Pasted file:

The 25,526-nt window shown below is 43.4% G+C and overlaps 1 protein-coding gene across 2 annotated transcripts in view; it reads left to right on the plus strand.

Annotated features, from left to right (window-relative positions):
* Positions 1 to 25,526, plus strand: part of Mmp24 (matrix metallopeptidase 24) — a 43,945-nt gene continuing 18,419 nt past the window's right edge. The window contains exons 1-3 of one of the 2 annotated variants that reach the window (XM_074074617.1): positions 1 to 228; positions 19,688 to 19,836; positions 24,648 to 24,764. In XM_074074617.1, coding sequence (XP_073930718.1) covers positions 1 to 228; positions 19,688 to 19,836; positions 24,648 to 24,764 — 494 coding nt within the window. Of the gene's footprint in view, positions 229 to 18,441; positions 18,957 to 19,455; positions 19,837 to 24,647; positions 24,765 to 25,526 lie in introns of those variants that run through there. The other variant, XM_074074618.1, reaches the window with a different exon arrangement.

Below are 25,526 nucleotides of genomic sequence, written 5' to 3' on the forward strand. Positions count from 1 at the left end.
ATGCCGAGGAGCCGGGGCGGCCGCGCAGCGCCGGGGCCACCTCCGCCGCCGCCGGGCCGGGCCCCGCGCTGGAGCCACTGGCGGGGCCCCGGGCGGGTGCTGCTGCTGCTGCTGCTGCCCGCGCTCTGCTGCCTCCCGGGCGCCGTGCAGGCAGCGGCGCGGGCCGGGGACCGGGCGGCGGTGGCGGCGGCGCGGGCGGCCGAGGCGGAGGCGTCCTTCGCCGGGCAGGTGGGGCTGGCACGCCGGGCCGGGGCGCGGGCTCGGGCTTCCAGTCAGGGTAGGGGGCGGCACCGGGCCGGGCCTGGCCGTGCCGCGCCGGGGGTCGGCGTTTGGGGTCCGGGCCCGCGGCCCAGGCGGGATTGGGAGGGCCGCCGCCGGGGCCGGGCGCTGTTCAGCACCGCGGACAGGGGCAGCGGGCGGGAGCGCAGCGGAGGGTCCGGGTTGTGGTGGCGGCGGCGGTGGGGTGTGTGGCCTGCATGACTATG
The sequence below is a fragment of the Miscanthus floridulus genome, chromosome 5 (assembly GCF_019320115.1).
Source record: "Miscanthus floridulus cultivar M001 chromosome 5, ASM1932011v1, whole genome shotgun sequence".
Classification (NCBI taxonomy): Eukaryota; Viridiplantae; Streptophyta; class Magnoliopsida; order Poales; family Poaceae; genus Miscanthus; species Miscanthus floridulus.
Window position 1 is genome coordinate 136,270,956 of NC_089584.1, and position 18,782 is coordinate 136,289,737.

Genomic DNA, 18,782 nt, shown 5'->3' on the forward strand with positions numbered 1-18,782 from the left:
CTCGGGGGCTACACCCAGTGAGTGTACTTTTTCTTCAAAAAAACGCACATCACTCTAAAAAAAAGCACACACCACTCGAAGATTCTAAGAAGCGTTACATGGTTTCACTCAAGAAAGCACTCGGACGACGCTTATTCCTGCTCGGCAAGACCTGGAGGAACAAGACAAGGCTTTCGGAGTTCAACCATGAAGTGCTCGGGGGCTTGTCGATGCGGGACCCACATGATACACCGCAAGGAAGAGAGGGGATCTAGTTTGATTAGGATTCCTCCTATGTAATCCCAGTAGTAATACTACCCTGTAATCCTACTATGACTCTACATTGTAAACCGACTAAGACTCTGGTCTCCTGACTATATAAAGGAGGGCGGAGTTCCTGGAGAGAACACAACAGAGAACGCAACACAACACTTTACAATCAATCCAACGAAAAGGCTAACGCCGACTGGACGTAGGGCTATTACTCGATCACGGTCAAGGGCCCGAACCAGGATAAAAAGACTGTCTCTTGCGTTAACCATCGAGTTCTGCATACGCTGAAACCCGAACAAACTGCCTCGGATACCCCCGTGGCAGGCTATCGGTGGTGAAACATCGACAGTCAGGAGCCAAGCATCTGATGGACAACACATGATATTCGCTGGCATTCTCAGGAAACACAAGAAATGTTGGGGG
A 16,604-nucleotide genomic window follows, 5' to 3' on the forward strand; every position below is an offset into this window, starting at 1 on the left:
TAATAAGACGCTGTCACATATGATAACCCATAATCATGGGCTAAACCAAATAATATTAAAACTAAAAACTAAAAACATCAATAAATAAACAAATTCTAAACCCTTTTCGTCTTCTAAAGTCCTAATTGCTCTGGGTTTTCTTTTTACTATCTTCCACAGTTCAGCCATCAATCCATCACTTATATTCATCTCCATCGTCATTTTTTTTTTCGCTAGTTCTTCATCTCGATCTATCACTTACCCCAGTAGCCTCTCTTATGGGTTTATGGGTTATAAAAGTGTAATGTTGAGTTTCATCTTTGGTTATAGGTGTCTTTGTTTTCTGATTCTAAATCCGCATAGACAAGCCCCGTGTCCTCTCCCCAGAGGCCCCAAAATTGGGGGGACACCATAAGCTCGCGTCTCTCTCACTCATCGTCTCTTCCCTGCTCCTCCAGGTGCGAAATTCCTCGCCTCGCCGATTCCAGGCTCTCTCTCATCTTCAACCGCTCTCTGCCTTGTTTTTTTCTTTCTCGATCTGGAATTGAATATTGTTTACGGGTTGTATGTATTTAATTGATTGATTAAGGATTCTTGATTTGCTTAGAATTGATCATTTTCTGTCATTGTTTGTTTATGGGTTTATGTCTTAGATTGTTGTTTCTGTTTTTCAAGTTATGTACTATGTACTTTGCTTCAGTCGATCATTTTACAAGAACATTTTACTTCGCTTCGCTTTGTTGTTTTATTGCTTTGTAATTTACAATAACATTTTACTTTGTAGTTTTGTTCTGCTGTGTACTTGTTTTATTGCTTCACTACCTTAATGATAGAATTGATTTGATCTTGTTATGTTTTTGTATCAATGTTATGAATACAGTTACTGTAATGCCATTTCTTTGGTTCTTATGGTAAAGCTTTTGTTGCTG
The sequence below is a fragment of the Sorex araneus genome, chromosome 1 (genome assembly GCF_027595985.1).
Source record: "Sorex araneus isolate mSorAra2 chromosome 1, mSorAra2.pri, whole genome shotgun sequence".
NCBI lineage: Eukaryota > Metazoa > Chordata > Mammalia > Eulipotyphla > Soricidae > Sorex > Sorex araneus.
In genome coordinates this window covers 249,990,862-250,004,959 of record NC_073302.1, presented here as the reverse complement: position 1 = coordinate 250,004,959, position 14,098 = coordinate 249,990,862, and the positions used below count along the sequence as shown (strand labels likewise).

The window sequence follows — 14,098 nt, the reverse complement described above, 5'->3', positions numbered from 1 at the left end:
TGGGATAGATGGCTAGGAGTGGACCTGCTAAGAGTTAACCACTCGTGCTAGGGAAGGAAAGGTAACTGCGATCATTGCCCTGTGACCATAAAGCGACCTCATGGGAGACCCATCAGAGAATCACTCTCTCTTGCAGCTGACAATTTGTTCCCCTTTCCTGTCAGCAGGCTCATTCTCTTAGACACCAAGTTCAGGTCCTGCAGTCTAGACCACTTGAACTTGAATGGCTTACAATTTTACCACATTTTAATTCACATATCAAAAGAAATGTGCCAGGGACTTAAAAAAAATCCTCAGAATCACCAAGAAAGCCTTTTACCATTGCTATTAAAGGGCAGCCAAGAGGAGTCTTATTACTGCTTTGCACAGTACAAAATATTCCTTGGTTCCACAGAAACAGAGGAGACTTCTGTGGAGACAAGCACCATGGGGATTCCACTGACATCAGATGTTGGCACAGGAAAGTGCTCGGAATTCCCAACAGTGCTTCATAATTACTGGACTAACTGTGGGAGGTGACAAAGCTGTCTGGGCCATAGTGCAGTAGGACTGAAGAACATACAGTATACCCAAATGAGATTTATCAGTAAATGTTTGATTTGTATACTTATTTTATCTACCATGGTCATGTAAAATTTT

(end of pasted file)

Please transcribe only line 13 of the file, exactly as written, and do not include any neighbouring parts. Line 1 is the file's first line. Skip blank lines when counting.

TAATAAGACGCTGTCACATATGATAACCCATAATCATGGGCTAAACCAAATAATATTAAAACTAAAAACTAAAAACATCAATAAATAAACAAATTCTAAACCCTTTTCGTCTTCTAAAGTCCTAATTGCTCTGGGTTTTCTTTTTACTATCTTCCACAGTTCAGCCATCAATCCATCACTTATATTCATCTCCATCGTCATTTTTTTTTTCGCTAGTTCTTCATCTCGATCTATCACTTACCCCAGTAGCCTCTCTTATGGGTTTATGGGTTATAAAAGTGTAATGTTGAGTTTCATCTTTGGTTATAGGTGTCTTTGTTTTCTGATTCTAAATCCGCATAGACAAGCCCCGTGTCCTCTCCCCAGAGGCCCCAAAATTGGGGGGACACCATAAGCTCGCGTCTCTCTCACTCATCGTCTCTTCCCTGCTCCTCCAGGTGCGAAATTCCTCGCCTCGCCGATTCCAGGCTCTCTCTCATCTTCAACCGCTCTCTGCCTTGTTTTTTTCTTTCTCGATCTGGAATTGAATATTGTTTACGGGTTGTATGTATTTAATTGATTGATTAAGGATTCTTGATTTGCTTAGAATTGATCATTTTCTGTCATTGTTTGTTTATGGGTTTATGTCTTAGATTGTTGTTTCTGTTTTTCAAGTTATGTACTATGTACTTTGCTTCAGTCGATCATTTTACAAGAACATTTTACTTCGCTTCGCTTTGTTGTTTTATTGCTTTGTAATTTACAATAACATTTTACTTTGTAGTTTTGTTCTGCTGTGTACTTGTTTTATTGCTTCACTACCTTAATGATAGAATTGATTTGATCTTGTTATGTTTTTGTATCAATGTTATGAATACAGTTACTGTAATGCCATTTCTTTGGTTCTTATGGTAAAGCTTTTGTTGCTG